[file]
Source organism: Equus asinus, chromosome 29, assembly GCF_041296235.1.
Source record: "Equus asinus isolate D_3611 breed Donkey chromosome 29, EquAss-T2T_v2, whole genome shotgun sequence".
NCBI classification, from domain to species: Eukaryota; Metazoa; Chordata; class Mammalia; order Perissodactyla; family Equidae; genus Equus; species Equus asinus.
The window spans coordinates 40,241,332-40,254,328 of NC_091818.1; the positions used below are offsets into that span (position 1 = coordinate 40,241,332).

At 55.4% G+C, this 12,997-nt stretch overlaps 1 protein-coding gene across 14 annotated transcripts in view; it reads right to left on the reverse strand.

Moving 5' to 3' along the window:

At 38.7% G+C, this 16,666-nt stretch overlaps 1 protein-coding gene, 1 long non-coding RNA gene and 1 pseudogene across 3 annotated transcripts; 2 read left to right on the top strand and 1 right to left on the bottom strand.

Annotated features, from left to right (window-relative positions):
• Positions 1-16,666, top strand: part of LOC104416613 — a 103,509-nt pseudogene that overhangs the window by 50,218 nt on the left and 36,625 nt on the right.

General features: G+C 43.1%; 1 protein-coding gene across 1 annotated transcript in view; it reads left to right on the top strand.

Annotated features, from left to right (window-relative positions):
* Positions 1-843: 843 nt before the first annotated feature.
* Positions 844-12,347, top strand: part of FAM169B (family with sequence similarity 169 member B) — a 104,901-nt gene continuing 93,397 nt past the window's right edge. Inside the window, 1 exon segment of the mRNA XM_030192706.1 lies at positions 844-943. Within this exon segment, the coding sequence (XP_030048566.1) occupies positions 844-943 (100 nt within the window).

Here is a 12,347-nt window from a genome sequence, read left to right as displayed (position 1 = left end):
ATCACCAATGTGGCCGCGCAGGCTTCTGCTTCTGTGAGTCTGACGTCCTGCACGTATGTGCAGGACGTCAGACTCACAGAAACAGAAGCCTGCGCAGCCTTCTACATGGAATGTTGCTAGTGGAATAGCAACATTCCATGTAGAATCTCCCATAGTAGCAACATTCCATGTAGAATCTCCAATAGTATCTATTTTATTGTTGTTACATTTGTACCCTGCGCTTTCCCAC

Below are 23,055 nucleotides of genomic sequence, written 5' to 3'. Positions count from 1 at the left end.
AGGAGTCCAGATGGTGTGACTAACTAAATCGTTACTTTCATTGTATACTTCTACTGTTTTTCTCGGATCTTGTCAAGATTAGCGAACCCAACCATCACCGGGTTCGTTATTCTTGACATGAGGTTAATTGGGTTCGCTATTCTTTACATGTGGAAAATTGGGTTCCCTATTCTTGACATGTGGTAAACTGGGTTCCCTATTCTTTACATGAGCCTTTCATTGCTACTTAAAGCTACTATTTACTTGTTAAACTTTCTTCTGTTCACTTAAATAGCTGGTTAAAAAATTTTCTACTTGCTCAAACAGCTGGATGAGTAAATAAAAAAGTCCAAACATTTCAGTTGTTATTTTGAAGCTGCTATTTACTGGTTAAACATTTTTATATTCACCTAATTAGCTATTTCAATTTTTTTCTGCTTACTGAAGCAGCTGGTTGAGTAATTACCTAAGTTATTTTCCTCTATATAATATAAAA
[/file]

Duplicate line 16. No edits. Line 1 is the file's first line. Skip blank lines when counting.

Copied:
Below are 23,055 nucleotides of genomic sequence, written 5' to 3'. Positions count from 1 at the left end.